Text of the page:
(Almost) All the Books In the MYP and DP English Language and Literature Courses
As summarized by a senior who only half remembers most of these and also hates a few.
Humanity is at a point in its existence where we have as little free time as we’ve ever had. Whether this is because you’re working yourself to the bone to feed the eldritch machinations of late-stage capitalism, or simply because you’re already spending all your time watching Minecraft let’s-plays, more often than not, reading is far too time-consuming.
Which makes it all the more offensive when you are made to read. By the school, no less. Personally, nothing puts me off something like being forced to do it.
So below, I’ve summarized (almost) every book in the WISS Secondary English Language and Literature curriculum, to the best of my ability and recollection. Fun fact, some of these books are actually good! I think you can tell through context clues which ones I like, but just in case, I will provide clarification.
The Hobbit: Little men invade and rob the home of a dragon who has lived there for hundreds of years.
[good] Chinese Cinderella: White woman bullies a young Chinese girl. So much pain and suffering this is unreal. All in all, a pretty good read.
The Giver: A teenager asks an old man, “Hey, what the hell is going on?” And the old man says, “Wouldn’t you like to know.”
The House on Mango Street: Mexican teenager has a little bit of an existential crisis and everybody hates her for it.
American Born Chinese: Asian-American teenager has a little bit of an identity crisis and everybody hates him for it, but this time it’s in comic book form.
[good] Of Mice and Men: Two best friends go on a romp in the American South, and—okay, you know how you feel the urge to squeeze really cute things? It turns out that’s a bad idea.
The Tempest: Old man tries to kill his daughter’s boyfriend and the guy’s buddies with his super awesome magic powers. And then I think he dies in the end?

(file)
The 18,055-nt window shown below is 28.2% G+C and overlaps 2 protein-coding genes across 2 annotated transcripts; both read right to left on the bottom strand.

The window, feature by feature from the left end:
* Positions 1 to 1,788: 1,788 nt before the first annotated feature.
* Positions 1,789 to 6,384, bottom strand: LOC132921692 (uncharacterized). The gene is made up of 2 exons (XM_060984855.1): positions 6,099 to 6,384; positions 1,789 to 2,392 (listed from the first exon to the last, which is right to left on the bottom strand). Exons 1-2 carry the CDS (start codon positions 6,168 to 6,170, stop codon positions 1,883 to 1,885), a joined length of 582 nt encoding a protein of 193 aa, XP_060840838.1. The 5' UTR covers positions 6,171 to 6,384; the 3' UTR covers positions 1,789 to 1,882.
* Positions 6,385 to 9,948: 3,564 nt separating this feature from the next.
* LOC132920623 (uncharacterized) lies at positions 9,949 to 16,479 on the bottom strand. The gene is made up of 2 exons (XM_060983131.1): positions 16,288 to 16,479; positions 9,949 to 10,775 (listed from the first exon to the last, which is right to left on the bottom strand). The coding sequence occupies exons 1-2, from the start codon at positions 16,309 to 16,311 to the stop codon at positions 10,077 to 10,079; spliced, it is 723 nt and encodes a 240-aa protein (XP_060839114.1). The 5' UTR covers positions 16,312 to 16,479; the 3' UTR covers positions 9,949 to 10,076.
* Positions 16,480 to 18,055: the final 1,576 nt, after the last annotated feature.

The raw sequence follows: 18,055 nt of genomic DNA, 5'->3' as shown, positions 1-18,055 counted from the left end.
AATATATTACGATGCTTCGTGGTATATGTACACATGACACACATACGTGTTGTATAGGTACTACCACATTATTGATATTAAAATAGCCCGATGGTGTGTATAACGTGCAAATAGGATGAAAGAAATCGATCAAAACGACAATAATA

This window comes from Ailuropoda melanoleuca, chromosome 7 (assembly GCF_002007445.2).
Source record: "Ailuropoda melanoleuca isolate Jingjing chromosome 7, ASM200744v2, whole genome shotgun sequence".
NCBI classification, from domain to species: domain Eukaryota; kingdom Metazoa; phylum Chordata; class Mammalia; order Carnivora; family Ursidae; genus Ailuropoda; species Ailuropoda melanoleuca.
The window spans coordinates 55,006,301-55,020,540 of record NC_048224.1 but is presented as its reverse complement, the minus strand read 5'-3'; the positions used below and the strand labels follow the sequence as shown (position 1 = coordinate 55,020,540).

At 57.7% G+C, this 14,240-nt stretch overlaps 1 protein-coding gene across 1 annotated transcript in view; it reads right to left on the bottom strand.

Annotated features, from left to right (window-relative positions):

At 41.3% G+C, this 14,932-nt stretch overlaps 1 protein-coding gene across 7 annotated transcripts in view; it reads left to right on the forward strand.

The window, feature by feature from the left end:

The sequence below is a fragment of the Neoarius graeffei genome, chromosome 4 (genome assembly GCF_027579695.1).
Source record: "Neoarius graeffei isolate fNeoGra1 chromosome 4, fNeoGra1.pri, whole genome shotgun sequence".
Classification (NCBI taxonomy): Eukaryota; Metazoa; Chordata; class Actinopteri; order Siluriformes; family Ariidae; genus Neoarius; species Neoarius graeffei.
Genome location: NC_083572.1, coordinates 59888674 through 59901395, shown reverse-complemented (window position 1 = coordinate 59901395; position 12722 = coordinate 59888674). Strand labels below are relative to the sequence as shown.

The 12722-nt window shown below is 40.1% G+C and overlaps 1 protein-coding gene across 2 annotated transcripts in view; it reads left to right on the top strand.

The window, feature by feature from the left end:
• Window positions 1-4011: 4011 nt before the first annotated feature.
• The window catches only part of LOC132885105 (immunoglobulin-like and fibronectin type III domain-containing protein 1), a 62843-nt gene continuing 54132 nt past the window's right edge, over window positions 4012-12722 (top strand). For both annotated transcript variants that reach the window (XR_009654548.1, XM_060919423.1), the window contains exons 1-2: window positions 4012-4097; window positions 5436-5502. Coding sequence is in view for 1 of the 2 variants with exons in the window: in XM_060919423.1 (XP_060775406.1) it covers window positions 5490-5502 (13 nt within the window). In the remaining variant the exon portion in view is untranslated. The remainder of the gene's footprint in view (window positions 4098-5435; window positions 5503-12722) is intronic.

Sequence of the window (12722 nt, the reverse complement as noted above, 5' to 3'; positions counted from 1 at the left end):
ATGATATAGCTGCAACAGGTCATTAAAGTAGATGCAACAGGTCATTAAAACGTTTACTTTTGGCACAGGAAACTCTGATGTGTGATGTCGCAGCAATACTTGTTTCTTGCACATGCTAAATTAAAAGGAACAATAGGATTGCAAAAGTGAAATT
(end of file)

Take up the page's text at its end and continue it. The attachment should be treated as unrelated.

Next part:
[good] To Kill A Mockingbird: White dad will yell at a poor family on the behest of a black person, but only for the right price and anyway, he isn’t quite as effective at it as he needs to be.
Things Fall Apart: Things fall apart. What else do I even say here?
Lord of the Flies: Spring break boys’ trip! …Oh no.
[good] Twelfth Night: Crossdressing! [thunderous applause]
Persepolis: Persian family can only watch on in horror as their young daughter succumbs to the evil (but very fun and kind of cool) influence of Marxist socialism.
A Curious Incident of the Dog in the Nighttime: The dog is dead, okay? It’s dead.
Maus: The mice are Jews, and the cats are Nazis, get it? Did you get it? Did you—
[good] An Inspector Calls: Angry socialist ghost harangues a rich family for about an hour and a half, to the vicarious enjoyment of the entire audience.
A Doll’s House: Local woman realizes that her husband, who belittles her and calls her demeaning pet names, doesn’t really respect her as an equal.
1984: Hey guys…we live in a society…did you know??? Freedom is a good thing and governments lie to you. Crazy, right?
[good] A Day in the Life of Ivan Denisovich: Everything that 1984 wanted to say about the Soviets, but slightly better and probably more memorable, honestly.
[good] Macbeth: Just because you’re a Gemini sun with an Aries rising, doesn’t mean that you’re gonna rule Scotland. Well, you technically will, I guess, but it won’t be fun for anybody.